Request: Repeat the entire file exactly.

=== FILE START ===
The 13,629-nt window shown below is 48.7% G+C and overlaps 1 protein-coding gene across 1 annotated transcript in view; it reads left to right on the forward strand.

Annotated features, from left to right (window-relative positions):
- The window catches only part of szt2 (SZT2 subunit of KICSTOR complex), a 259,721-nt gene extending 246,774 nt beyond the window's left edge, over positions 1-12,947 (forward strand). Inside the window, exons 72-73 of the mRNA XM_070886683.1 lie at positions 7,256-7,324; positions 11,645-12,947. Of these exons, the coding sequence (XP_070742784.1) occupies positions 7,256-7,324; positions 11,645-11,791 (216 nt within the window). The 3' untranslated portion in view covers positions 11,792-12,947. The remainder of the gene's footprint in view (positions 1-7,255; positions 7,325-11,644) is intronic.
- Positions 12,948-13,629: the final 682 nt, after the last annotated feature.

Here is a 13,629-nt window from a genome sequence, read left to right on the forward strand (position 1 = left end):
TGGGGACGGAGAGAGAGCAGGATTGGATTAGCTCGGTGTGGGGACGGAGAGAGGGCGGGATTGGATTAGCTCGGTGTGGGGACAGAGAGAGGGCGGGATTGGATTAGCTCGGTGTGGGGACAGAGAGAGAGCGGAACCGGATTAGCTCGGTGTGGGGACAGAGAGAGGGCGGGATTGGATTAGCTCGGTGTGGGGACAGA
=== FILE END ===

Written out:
The 13,629-nt window shown below is 48.7% G+C and overlaps 1 protein-coding gene across 1 annotated transcript in view; it reads left to right on the forward strand.

Annotated features, from left to right (window-relative positions):
- The window catches only part of szt2 (SZT2 subunit of KICSTOR complex), a 259,721-nt gene extending 246,774 nt beyond the window's left edge, over positions 1-12,947 (forward strand). Inside the window, exons 72-73 of the mRNA XM_070886683.1 lie at positions 7,256-7,324; positions 11,645-12,947. Of these exons, the coding sequence (XP_070742784.1) occupies positions 7,256-7,324; positions 11,645-11,791 (216 nt within the window). The 3' untranslated portion in view covers positions 11,792-12,947. The remainder of the gene's footprint in view (positions 1-7,255; positions 7,325-11,644) is intronic.
- Positions 12,948-13,629: the final 682 nt, after the last annotated feature.

Here is a 13,629-nt window from a genome sequence, read left to right on the forward strand (position 1 = left end):
TGGGGACGGAGAGAGAGCAGGATTGGATTAGCTCGGTGTGGGGACGGAGAGAGGGCGGGATTGGATTAGCTCGGTGTGGGGACAGAGAGAGGGCGGGATTGGATTAGCTCGGTGTGGGGACAGAGAGAGAGCGGAACCGGATTAGCTCGGTGTGGGGACAGAGAGAGGGCGGGATTGGATTAGCTCGGTGTGGGGACAGA